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Initial analysis of viral dynamics and circulating viral variants during the mRNA-1273 Phase 3 COVE trial

Abstract

The mRNA-1273 vaccine for coronavirus disease 2019 (COVID-19) demonstrated 93.2% efficacy in reduction of symptomatic severe acute respiratory syndrome coronavirus 2 (SARS-CoV-2) infections in the blinded portion of the Phase 3 Coronavirus Efficacy (COVE) trial. While mRNA-1273 demonstrated high efficacy in prevention of COVID-19, including severe disease, its effect on the viral dynamics of SARS-CoV-2 infections is not understood. Here, in exploratory analyses, we assessed the impact of mRNA-1273 vaccination in the ongoing COVE trial (number NCT04470427) on SARS-CoV-2 copy number and shedding, burden of disease and infection, and viral variants. Viral variants were sequenced in all COVID-19 and adjudicated COVID-19 cases (n = 832), from July 2020 in the blinded part A of the study to May 2021 of the open-label part B of the study, in which participants in the placebo arm started to receive the mRNA-1273 vaccine after US Food and Drug Administration emergency use authorization of mRNA-1273 in December 2020. mRNA-1273 vaccination significantly reduced SARS-CoV-2 viral copy number (95% confidence interval) by 100-fold on the day of diagnosis compared with placebo (4.1 (3.4–4.8) versus 6.2 (6.0–6.4) log10 copies per ml). Median times to undetectable viral copies were 4 days for mRNA-1273 and 7 days for placebo. Vaccination also substantially reduced the burden of disease and infection scores. Vaccine efficacies (95% confidence interval) against SARS-CoV-2 variants circulating in the United States during the trial assessed in this post hoc analysis were 82.4% (40.4–94.8%) for variants Epsilon and Gamma and 81.2% (36.1–94.5%) for Epsilon. The detection of other, non-SARS-CoV-2, respiratory viruses during the trial was similar between groups. While additional study is needed, these data show that in SARS-CoV-2-infected individuals, vaccination reduced both the viral copy number and duration of detectable viral RNA, which may be markers for the risk of virus transmission.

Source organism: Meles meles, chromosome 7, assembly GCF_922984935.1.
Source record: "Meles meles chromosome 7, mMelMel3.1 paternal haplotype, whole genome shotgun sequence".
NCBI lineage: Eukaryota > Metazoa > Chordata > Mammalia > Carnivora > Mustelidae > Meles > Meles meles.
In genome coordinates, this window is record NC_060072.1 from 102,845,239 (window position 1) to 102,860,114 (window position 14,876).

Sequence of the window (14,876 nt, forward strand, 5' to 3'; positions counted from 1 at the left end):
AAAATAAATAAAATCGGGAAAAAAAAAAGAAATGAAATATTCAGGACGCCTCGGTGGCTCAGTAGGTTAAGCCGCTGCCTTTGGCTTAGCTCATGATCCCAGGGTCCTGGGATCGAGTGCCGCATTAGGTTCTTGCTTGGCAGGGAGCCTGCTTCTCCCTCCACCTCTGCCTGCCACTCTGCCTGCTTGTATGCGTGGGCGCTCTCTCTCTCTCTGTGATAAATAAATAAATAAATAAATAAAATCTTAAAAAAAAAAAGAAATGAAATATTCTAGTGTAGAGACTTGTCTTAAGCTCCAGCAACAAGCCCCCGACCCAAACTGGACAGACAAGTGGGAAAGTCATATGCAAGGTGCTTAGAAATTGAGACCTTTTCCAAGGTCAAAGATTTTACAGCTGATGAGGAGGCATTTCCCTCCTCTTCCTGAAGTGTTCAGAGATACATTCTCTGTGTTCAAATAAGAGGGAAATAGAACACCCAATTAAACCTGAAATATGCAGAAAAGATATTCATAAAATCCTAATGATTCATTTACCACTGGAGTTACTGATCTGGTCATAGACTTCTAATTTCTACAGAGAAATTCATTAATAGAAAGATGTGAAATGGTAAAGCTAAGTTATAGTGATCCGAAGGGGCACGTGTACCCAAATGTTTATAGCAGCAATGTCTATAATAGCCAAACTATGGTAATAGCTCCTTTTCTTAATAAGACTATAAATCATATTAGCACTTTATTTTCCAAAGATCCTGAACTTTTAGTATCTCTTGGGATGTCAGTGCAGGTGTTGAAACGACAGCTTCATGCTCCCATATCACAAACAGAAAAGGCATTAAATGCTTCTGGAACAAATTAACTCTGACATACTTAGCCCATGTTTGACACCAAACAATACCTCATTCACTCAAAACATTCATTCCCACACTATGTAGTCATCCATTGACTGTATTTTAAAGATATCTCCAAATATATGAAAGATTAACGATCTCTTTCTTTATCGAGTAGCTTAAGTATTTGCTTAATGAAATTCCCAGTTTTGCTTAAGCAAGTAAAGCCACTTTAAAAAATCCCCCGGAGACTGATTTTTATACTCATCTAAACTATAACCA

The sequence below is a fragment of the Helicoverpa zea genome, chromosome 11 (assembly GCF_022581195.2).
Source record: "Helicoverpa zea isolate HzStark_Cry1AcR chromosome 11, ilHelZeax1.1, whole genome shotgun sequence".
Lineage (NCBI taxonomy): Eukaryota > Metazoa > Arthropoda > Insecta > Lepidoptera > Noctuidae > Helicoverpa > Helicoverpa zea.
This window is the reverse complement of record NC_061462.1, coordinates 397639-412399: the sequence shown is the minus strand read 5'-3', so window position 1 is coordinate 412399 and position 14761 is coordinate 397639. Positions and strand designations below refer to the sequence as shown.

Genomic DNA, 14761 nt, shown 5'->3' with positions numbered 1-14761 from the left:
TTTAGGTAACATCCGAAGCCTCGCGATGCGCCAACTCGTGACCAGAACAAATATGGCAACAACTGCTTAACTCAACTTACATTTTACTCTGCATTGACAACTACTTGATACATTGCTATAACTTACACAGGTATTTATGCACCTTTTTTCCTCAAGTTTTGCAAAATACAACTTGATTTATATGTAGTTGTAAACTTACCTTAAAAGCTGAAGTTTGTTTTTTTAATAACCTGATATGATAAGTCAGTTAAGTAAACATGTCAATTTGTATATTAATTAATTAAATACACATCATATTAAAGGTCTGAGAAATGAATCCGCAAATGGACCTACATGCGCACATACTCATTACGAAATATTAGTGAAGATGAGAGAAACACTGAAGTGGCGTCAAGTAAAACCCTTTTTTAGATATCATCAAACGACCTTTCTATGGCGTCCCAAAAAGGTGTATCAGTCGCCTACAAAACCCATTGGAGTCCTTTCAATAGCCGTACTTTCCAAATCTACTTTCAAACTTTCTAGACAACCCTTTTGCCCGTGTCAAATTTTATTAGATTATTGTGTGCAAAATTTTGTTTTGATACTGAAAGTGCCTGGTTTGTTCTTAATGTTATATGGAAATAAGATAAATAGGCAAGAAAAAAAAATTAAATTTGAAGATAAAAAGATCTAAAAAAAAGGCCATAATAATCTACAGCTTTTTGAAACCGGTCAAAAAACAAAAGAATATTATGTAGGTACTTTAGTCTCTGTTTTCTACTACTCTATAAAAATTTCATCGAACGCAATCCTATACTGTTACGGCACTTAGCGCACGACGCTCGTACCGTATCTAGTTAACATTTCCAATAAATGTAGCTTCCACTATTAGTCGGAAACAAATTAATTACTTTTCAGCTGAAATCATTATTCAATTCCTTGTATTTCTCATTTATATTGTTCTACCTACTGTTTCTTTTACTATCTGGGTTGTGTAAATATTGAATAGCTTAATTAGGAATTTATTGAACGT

Main

The mRNA-1273 vaccine, a lipid nanoparticle-encapsulated messenger RNA vaccine encoding a prefusion-stabilized spike (S) protein of the prototype Wuhan-Hu-1 virus isolate, demonstrated high efficacy in prevention of symptomatic severe acute respiratory syndrome coronavirus 2 (SARS-CoV-2) infections in the primary analysis (December 2020) of the ongoing Coronavirus Efficacy (COVE) Phase 3 trial (clintrials.gov NCT04470427)1. Following emergency use authorization (EUA) issuance for mRNA-1273 in the United States, the trial was amended from the observer-blind part of the study (part A) to an open-label part B, and is currently ongoing until its completion after 2 years of follow-up. A recent update of the results reported after completion of the blinded portion of the study (March 2021), with 5.3 months of follow-up time, showed a vaccine efficacy (VE) rate of 93.2% against symptomatic infection and a safety profile similar to that observed in the primary efficacy analysis after 64 days1,2.

While SARS-CoV-2 vaccines are highly effective against symptomatic infection, and also reduce asymptomatic infections2, less is known about the effect of vaccination on the viral dynamics of disease, including the kinetics of viral copy number in the upper airways of persons with breakthrough infection, and the duration and magnitude of viral RNA shedding. Viral copy number quantitated by reverse transcription polymerase chain reaction (RT–PCR) in the upper airways is an important marker of SARS-CoV-2 infection, and its magnitude is related to the severity and symptoms of coronavirus disease 2019 (COVID-19), clinical outcomes and mortality, as well as SARS-CoV-2 transmission3,4,5,6,7,8. Viral copy number assessed by quantitative RT–PCR (RT–qPCR) may not accurately reflect SARS-CoV-2 infectious particles, in particular due to the detection of genome fragments and, although relationships between thresholds of high copy number and cultivable virus have been reported, additional studies are needed to more fully understand the usefulness of RT–PCR as a proxy for infectiousness and transmission4,9,10,11,12. Although genomic SARS-CoV-2 RNA is routinely detected by qualitative PCR and RT–qPCR in nasopharyngeal samples, detection of viral RNA copy number in saliva samples has generally comparable sensitivity and is a less-invasive, more convenient method for self-collection and serial sampling13,14,15. Recent prospective and retrospective studies have reported reductions in viral copy number and duration of viral shedding following COVID-19 vaccination as assessed by RT–PCR of nasopharyngeal samples16,17.